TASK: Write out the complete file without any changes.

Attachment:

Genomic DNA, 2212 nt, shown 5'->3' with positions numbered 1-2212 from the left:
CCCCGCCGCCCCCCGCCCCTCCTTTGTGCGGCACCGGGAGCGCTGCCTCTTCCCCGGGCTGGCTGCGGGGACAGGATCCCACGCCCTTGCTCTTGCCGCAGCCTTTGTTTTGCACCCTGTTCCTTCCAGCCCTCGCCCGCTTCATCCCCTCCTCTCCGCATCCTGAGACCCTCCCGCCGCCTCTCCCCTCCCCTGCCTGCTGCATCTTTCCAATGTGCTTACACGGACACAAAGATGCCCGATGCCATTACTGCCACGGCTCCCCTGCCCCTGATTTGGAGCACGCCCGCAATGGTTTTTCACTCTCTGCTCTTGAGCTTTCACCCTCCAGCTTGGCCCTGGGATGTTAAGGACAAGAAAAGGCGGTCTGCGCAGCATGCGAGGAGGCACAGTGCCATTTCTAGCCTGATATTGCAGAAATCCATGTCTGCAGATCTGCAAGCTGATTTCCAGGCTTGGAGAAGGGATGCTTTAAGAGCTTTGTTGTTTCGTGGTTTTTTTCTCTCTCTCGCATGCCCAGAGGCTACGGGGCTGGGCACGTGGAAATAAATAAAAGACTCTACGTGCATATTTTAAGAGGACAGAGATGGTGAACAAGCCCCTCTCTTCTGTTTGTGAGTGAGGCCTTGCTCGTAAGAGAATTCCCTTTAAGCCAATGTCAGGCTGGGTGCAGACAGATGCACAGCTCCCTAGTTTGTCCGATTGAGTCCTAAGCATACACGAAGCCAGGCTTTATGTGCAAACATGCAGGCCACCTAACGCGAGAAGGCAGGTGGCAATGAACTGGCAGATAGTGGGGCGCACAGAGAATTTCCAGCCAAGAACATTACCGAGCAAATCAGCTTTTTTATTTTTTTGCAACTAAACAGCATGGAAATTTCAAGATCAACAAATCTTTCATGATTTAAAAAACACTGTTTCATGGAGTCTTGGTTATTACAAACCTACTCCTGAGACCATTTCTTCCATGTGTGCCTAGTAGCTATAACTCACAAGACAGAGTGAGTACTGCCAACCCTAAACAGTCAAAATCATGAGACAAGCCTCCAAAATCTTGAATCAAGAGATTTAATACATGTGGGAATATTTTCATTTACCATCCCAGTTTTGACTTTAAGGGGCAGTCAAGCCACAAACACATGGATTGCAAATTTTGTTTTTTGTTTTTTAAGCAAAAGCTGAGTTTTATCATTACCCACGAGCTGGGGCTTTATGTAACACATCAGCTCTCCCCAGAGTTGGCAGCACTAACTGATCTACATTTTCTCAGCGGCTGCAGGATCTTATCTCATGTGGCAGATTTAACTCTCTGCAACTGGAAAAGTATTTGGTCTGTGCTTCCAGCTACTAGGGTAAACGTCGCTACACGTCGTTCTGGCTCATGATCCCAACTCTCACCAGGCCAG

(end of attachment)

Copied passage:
Genomic DNA, 2212 nt, shown 5'->3' with positions numbered 1-2212 from the left:
CCCCGCCGCCCCCCGCCCCTCCTTTGTGCGGCACCGGGAGCGCTGCCTCTTCCCCGGGCTGGCTGCGGGGACAGGATCCCACGCCCTTGCTCTTGCCGCAGCCTTTGTTTTGCACCCTGTTCCTTCCAGCCCTCGCCCGCTTCATCCCCTCCTCTCCGCATCCTGAGACCCTCCCGCCGCCTCTCCCCTCCCCTGCCTGCTGCATCTTTCCAATGTGCTTACACGGACACAAAGATGCCCGATGCCATTACTGCCACGGCTCCCCTGCCCCTGATTTGGAGCACGCCCGCAATGGTTTTTCACTCTCTGCTCTTGAGCTTTCACCCTCCAGCTTGGCCCTGGGATGTTAAGGACAAGAAAAGGCGGTCTGCGCAGCATGCGAGGAGGCACAGTGCCATTTCTAGCCTGATATTGCAGAAATCCATGTCTGCAGATCTGCAAGCTGATTTCCAGGCTTGGAGAAGGGATGCTTTAAGAGCTTTGTTGTTTCGTGGTTTTTTTCTCTCTCTCGCATGCCCAGAGGCTACGGGGCTGGGCACGTGGAAATAAATAAAAGACTCTACGTGCATATTTTAAGAGGACAGAGATGGTGAACAAGCCCCTCTCTTCTGTTTGTGAGTGAGGCCTTGCTCGTAAGAGAATTCCCTTTAAGCCAATGTCAGGCTGGGTGCAGACAGATGCACAGCTCCCTAGTTTGTCCGATTGAGTCCTAAGCATACACGAAGCCAGGCTTTATGTGCAAACATGCAGGCCACCTAACGCGAGAAGGCAGGTGGCAATGAACTGGCAGATAGTGGGGCGCACAGAGAATTTCCAGCCAAGAACATTACCGAGCAAATCAGCTTTTTTATTTTTTTGCAACTAAACAGCATGGAAATTTCAAGATCAACAAATCTTTCATGATTTAAAAAACACTGTTTCATGGAGTCTTGGTTATTACAAACCTACTCCTGAGACCATTTCTTCCATGTGTGCCTAGTAGCTATAACTCACAAGACAGAGTGAGTACTGCCAACCCTAAACAGTCAAAATCATGAGACAAGCCTCCAAAATCTTGAATCAAGAGATTTAATACATGTGGGAATATTTTCATTTACCATCCCAGTTTTGACTTTAAGGGGCAGTCAAGCCACAAACACATGGATTGCAAATTTTGTTTTTTGTTTTTTAAGCAAAAGCTGAGTTTTATCATTACCCACGAGCTGGGGCTTTATGTAACACATCAGCTCTCCCCAGAGTTGGCAGCACTAACTGATCTACATTTTCTCAGCGGCTGCAGGATCTTATCTCATGTGGCAGATTTAACTCTCTGCAACTGGAAAAGTATTTGGTCTGTGCTTCCAGCTACTAGGGTAAACGTCGCTACACGTCGTTCTGGCTCATGATCCCAACTCTCACCAGGCCAG